A row has broken out over a controversial new cancer treatment in the Czech Republic.
Bowing to pressure from patients, Horska Hospital in Vrchlabi, east Bohemia, has agreed to perform, from next month, the “devitalisation” treatment, which “suffocates” tumours by tying them up and cutting off the blood supply but leaves them in the body.
The hospital’s unprecedented move comes despite a lack of official approval. The health ministry suspended trials of the treatment at four hospitals, including Horska, late last year, six months after launching them.
Health ministry spokesman Otakar Cerny told the BMJ that the trials had shown “no significant benefit to human health” but that the results were still being evaluated. Of the 200 patients in the final stages of cancer on whom the treatment was tested, 80% died, although Cerny conceded that they had been seriously ill and might have died anyway.
But the ministry says it is powerless to stop any hospital offering a treatment if it wants to.
“I am surprised that the hospital is offering this operation,” Cerny said. “It is a very risky move. If a patient dies after undergoing devitalisation the hospital faces the risk of being sued by their family.”
The Czech Doctors’ Association opposes the method and has vowed to report any cases of Horska using the treatment to the police.
“The vast majority of doctors do not believe devitalisation can play a significant role in treating cancer,” David Rath, head of the association, said. “If the police discover that a patient’s health suffered after having this operation the doctor responsible would risk punishment.”
Dr Vladimir Dryml, director of Horska Hospital, told the BMJ that he did not fear legal action. “No doctor who performed an operation in trying to help a patient could be found guilty by a court,” he said.
On the basis of interest expressed by dozens of patients with cancer, Dr Dryml expects his hospital to carry out up to 10 devitalisation operations a month. “In our trials the operation prolonged life in 10-15% of patients,” Dryml said.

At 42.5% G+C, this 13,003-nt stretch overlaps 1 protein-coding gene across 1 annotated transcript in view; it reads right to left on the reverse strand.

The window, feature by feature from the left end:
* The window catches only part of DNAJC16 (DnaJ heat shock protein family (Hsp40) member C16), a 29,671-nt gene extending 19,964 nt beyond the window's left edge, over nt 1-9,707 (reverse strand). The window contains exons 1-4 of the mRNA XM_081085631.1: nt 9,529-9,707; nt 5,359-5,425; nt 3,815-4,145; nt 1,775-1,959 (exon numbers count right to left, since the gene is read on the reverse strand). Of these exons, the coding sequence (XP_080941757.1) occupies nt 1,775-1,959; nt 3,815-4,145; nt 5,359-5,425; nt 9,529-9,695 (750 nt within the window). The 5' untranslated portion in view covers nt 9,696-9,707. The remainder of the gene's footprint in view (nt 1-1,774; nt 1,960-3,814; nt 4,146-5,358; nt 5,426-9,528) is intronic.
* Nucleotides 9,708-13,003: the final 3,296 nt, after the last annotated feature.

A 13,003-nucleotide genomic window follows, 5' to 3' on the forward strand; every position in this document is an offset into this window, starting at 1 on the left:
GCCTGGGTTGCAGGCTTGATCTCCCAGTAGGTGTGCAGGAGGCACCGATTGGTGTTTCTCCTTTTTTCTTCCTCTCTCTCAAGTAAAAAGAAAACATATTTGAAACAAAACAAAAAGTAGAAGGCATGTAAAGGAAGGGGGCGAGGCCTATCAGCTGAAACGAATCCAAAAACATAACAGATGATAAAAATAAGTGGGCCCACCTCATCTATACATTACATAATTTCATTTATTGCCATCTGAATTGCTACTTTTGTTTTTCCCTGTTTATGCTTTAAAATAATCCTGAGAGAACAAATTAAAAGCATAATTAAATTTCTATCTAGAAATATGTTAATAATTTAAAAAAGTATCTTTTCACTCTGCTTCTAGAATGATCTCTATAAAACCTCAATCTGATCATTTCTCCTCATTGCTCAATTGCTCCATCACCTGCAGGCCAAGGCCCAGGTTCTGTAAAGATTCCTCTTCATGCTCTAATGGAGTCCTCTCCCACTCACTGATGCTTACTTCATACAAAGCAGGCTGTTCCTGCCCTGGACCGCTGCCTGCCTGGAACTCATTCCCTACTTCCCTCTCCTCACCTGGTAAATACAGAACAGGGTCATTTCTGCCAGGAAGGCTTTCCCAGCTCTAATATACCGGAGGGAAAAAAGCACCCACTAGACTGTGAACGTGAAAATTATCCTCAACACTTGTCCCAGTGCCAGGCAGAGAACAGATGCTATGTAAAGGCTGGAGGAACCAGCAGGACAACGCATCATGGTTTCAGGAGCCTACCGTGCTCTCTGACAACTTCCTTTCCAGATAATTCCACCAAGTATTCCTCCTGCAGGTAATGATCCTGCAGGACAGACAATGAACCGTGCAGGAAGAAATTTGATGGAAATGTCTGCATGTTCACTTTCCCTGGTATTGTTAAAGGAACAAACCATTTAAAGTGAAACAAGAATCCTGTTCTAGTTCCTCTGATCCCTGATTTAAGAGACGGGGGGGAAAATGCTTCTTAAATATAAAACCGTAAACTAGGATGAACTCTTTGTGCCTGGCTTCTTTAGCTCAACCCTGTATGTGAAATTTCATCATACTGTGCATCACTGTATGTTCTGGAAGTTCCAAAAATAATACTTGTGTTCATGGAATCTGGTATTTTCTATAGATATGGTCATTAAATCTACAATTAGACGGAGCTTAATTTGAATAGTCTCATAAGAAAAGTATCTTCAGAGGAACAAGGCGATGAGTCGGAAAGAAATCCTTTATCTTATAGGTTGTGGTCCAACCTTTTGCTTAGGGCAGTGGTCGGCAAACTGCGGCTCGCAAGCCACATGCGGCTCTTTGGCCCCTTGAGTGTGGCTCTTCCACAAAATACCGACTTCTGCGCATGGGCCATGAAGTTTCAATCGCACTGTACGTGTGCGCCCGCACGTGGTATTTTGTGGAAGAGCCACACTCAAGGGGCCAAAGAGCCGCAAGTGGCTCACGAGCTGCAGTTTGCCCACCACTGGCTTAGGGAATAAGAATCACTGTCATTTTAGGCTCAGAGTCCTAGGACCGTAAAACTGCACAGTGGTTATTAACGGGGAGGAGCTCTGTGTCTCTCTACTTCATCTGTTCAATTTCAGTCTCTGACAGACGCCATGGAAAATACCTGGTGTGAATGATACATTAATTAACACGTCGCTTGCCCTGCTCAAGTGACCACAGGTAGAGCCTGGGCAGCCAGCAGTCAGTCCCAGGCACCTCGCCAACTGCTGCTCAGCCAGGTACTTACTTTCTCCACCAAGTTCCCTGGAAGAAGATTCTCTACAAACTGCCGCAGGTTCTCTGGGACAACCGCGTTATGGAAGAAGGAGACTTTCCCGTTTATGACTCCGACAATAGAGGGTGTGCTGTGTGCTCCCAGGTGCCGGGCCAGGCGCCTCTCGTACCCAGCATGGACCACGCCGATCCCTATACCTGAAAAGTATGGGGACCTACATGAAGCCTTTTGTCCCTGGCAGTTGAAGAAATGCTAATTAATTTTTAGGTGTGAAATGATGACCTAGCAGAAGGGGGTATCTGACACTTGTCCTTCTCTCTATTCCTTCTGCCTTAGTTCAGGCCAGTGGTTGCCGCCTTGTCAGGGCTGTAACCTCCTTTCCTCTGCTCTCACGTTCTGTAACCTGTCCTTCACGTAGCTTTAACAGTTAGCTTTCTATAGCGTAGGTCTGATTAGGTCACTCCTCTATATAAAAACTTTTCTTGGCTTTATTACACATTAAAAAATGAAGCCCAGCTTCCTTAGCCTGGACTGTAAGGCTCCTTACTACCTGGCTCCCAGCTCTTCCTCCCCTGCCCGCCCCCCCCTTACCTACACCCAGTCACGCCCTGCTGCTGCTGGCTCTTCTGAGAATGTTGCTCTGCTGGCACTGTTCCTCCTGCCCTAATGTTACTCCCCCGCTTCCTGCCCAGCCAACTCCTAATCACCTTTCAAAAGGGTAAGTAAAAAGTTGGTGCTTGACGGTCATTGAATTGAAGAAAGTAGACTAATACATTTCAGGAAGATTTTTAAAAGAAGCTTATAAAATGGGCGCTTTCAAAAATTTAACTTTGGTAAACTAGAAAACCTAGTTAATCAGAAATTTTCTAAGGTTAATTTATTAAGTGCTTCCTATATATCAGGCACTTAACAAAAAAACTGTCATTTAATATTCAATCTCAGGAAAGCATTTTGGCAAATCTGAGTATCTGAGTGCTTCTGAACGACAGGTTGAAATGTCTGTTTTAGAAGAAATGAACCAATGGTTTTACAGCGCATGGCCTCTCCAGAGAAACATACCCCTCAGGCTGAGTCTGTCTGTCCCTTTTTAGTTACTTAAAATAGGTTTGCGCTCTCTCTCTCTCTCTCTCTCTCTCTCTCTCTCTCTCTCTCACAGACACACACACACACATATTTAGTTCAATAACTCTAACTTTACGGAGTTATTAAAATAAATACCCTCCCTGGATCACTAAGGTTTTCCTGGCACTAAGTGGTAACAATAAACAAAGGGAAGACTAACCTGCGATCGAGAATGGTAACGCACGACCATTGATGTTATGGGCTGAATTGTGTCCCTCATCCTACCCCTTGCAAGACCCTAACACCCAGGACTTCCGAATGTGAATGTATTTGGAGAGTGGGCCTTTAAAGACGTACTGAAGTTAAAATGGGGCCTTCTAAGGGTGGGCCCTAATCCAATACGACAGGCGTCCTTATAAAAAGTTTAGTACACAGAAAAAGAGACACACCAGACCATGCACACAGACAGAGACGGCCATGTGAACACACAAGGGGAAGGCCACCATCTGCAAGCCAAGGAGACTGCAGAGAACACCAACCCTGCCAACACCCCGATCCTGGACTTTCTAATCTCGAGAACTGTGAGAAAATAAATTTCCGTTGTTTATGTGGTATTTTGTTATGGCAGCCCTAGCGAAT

The method was discovered by Czech surgeon Karel Fortyn, who died last year, but who dedicated his working life to developing and testing the procedure on animals. “Strangling” the tumour, Dr Fortyn said, caused it to die and decompose, without the need for chemotherapy or radiotherapy.
Although most of his tests were on melanomas, he said the treatment could be effective in most cancers. But his method is controversial because it involves leaving dead tissue inside the body and so risking infection—a risk Dr Fortyn denied.
The Czech Association of Patients is campaigning for the method to be tested more widely, complaining that trials were limited to seriously ill patients who had already undergone chemotherapy or radiotherapy, against Dr Fortyn’s recommendations. The Czech Doctors’ Association agrees that the trials should have included patients in earlier stages of cancer and points out that the trials did not include a control group.
Dr Fortyn discovered the technique in 1957, shortly after he graduated from medical school. During a routine operation he found that a patient’s stomach was infested with tumours and, acting on impulse and assuming that the patient could not be saved, tied off half of it with surgical string. The patient lived for some time.